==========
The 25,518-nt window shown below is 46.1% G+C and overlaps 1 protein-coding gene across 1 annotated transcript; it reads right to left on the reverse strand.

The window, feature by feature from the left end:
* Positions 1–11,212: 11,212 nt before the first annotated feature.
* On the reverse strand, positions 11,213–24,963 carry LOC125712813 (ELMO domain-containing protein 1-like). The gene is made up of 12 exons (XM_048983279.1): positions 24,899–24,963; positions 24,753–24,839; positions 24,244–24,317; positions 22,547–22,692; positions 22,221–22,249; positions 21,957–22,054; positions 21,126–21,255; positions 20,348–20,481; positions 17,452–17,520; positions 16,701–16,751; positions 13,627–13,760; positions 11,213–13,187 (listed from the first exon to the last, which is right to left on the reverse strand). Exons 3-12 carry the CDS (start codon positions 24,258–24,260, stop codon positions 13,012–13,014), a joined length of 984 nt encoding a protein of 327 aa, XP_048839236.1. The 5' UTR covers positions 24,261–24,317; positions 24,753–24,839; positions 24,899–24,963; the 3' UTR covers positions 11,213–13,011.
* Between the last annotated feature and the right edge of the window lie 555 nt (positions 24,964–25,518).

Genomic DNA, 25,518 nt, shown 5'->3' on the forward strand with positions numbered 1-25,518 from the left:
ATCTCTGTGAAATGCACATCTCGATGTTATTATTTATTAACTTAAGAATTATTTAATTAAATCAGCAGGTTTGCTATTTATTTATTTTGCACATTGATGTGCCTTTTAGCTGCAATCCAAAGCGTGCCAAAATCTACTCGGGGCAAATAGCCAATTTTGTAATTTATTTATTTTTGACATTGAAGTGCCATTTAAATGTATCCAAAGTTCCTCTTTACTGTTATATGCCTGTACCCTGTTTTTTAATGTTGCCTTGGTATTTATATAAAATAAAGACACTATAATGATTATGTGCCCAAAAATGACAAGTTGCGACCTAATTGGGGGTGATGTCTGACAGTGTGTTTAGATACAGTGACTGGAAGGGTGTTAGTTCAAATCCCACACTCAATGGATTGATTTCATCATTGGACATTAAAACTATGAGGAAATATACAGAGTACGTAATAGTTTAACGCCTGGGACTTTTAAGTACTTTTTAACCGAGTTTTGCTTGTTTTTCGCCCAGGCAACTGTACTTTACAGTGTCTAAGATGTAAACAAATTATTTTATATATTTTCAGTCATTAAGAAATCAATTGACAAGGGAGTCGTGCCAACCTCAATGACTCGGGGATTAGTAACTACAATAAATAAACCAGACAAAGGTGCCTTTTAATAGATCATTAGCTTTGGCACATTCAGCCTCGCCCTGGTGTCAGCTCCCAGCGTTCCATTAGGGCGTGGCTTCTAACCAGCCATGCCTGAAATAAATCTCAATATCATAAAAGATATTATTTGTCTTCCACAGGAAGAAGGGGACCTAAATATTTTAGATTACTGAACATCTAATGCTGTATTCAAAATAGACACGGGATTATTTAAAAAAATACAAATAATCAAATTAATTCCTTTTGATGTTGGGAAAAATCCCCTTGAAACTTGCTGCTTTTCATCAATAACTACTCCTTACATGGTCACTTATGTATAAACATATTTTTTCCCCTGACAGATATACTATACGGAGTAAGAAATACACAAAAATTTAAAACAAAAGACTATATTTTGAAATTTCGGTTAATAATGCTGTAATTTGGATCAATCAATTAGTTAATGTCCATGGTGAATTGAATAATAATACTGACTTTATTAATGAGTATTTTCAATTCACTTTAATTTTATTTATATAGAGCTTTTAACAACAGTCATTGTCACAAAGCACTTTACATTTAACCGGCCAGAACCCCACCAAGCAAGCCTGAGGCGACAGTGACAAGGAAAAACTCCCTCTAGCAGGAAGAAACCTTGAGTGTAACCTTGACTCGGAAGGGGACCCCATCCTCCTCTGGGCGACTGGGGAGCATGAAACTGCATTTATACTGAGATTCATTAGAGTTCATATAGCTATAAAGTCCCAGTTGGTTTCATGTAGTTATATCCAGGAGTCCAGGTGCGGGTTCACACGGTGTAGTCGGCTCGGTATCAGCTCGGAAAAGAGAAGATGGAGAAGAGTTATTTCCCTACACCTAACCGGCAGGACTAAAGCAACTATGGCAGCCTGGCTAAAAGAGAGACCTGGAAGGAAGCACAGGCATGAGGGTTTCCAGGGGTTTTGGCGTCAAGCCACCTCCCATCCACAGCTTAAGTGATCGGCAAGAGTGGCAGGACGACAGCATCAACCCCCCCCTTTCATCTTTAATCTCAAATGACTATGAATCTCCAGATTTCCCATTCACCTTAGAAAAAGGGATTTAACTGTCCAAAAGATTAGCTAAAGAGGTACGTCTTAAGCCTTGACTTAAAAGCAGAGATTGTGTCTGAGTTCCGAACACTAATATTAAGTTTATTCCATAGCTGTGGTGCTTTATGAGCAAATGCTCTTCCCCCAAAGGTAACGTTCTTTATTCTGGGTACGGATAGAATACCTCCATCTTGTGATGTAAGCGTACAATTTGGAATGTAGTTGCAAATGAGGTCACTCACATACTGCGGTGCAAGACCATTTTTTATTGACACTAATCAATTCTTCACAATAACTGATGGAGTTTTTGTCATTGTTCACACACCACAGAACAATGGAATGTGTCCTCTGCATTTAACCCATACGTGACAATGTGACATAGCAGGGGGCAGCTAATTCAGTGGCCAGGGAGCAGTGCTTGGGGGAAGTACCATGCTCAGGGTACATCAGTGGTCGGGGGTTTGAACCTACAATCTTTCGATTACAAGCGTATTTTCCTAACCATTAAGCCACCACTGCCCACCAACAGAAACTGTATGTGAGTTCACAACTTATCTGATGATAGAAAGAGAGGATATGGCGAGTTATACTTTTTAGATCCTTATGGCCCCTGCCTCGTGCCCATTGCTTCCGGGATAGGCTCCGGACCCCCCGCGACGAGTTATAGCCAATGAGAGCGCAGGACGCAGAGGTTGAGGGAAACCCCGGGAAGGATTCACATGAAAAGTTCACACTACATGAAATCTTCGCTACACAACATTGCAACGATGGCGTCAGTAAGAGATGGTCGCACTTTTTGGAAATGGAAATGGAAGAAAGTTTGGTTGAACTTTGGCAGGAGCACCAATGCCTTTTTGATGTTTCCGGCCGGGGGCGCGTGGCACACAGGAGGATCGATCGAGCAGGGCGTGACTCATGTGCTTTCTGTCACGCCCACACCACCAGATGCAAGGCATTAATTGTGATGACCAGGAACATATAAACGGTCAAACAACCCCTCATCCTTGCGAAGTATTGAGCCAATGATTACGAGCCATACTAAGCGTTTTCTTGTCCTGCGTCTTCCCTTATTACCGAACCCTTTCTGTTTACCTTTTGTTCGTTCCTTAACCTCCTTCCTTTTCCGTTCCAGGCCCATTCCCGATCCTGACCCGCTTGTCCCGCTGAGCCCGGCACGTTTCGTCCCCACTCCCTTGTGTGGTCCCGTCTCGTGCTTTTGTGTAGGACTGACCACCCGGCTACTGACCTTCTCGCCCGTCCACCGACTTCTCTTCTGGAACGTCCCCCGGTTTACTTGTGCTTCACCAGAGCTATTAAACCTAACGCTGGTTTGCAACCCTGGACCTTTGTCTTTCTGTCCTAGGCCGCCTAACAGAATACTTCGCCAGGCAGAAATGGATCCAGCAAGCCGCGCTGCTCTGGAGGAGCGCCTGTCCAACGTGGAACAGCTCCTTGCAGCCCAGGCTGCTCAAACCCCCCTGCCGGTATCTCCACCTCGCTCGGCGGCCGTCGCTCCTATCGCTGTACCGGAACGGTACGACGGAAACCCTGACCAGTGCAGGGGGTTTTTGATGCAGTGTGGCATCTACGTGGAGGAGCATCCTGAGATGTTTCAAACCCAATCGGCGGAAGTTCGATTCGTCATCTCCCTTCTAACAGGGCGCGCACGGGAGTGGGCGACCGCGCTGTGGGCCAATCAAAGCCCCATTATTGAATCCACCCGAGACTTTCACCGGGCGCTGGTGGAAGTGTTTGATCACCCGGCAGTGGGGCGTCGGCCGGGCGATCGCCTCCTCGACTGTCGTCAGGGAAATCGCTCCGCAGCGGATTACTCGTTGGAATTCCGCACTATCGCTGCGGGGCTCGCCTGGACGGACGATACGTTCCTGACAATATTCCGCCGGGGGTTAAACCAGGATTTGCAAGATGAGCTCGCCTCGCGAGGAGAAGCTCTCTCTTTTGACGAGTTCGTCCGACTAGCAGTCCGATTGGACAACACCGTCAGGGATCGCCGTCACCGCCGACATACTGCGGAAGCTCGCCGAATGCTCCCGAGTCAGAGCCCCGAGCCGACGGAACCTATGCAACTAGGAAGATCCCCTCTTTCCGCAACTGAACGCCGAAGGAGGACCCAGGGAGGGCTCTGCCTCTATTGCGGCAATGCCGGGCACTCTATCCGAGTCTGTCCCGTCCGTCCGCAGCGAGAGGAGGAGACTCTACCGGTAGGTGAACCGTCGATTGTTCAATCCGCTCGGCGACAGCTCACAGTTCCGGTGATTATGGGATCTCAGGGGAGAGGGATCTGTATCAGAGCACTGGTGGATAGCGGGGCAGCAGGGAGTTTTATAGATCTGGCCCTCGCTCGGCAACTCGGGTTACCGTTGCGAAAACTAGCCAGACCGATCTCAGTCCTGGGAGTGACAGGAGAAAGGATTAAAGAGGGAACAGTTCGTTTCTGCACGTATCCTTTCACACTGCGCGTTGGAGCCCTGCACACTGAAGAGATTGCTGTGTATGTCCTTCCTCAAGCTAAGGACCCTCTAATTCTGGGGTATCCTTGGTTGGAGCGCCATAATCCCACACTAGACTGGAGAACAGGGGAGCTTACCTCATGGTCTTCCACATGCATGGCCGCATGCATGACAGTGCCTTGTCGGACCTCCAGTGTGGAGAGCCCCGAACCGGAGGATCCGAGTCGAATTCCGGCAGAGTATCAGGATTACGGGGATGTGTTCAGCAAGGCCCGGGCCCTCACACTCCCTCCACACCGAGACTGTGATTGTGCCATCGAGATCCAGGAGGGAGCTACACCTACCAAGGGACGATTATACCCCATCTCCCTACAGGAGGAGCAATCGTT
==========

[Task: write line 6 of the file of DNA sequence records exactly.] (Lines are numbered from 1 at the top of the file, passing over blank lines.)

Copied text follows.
Genomic DNA, 25,518 nt, shown 5'->3' on the forward strand with positions numbered 1-25,518 from the left: